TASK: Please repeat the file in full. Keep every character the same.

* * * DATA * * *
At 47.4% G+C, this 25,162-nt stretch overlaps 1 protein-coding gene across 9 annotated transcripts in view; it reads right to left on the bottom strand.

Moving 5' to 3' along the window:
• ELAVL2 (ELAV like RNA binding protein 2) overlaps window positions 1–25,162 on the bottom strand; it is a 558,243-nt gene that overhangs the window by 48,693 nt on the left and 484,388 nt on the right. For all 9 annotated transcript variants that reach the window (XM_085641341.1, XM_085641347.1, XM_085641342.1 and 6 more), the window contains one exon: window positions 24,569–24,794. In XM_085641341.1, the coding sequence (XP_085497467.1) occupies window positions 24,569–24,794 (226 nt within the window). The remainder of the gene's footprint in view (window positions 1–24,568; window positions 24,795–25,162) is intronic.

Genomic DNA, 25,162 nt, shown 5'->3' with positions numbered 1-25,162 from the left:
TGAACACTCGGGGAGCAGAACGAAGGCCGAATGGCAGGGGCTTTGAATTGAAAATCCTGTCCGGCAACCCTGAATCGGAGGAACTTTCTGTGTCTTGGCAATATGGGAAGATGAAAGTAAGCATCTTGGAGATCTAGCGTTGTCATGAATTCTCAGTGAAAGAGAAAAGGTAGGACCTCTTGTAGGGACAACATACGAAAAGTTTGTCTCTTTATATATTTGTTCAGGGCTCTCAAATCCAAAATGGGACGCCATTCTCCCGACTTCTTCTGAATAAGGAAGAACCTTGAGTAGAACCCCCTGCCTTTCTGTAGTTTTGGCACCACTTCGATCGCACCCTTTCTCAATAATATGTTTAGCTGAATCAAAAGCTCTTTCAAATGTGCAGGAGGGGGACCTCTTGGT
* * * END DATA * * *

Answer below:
At 47.4% G+C, this 25,162-nt stretch overlaps 1 protein-coding gene across 9 annotated transcripts in view; it reads right to left on the bottom strand.

Moving 5' to 3' along the window:
• ELAVL2 (ELAV like RNA binding protein 2) overlaps window positions 1–25,162 on the bottom strand; it is a 558,243-nt gene that overhangs the window by 48,693 nt on the left and 484,388 nt on the right. For all 9 annotated transcript variants that reach the window (XM_085641341.1, XM_085641347.1, XM_085641342.1 and 6 more), the window contains one exon: window positions 24,569–24,794. In XM_085641341.1, the coding sequence (XP_085497467.1) occupies window positions 24,569–24,794 (226 nt within the window). The remainder of the gene's footprint in view (window positions 1–24,568; window positions 24,795–25,162) is intronic.

Genomic DNA, 25,162 nt, shown 5'->3' with positions numbered 1-25,162 from the left:
TGAACACTCGGGGAGCAGAACGAAGGCCGAATGGCAGGGGCTTTGAATTGAAAATCCTGTCCGGCAACCCTGAATCGGAGGAACTTTCTGTGTCTTGGCAATATGGGAAGATGAAAGTAAGCATCTTGGAGATCTAGCGTTGTCATGAATTCTCAGTGAAAGAGAAAAGGTAGGACCTCTTGTAGGGACAACATACGAAAAGTTTGTCTCTTTATATATTTGTTCAGGGCTCTCAAATCCAAAATGGGACGCCATTCTCCCGACTTCTTCTGAATAAGGAAGAACCTTGAGTAGAACCCCCTGCCTTTCTGTAGTTTTGGCACCACTTCGATCGCACCCTTTCTCAATAATATGTTTAGCTGAATCAAAAGCTCTTTCAAATGTGCAGGAGGGGGACCTCTTGGT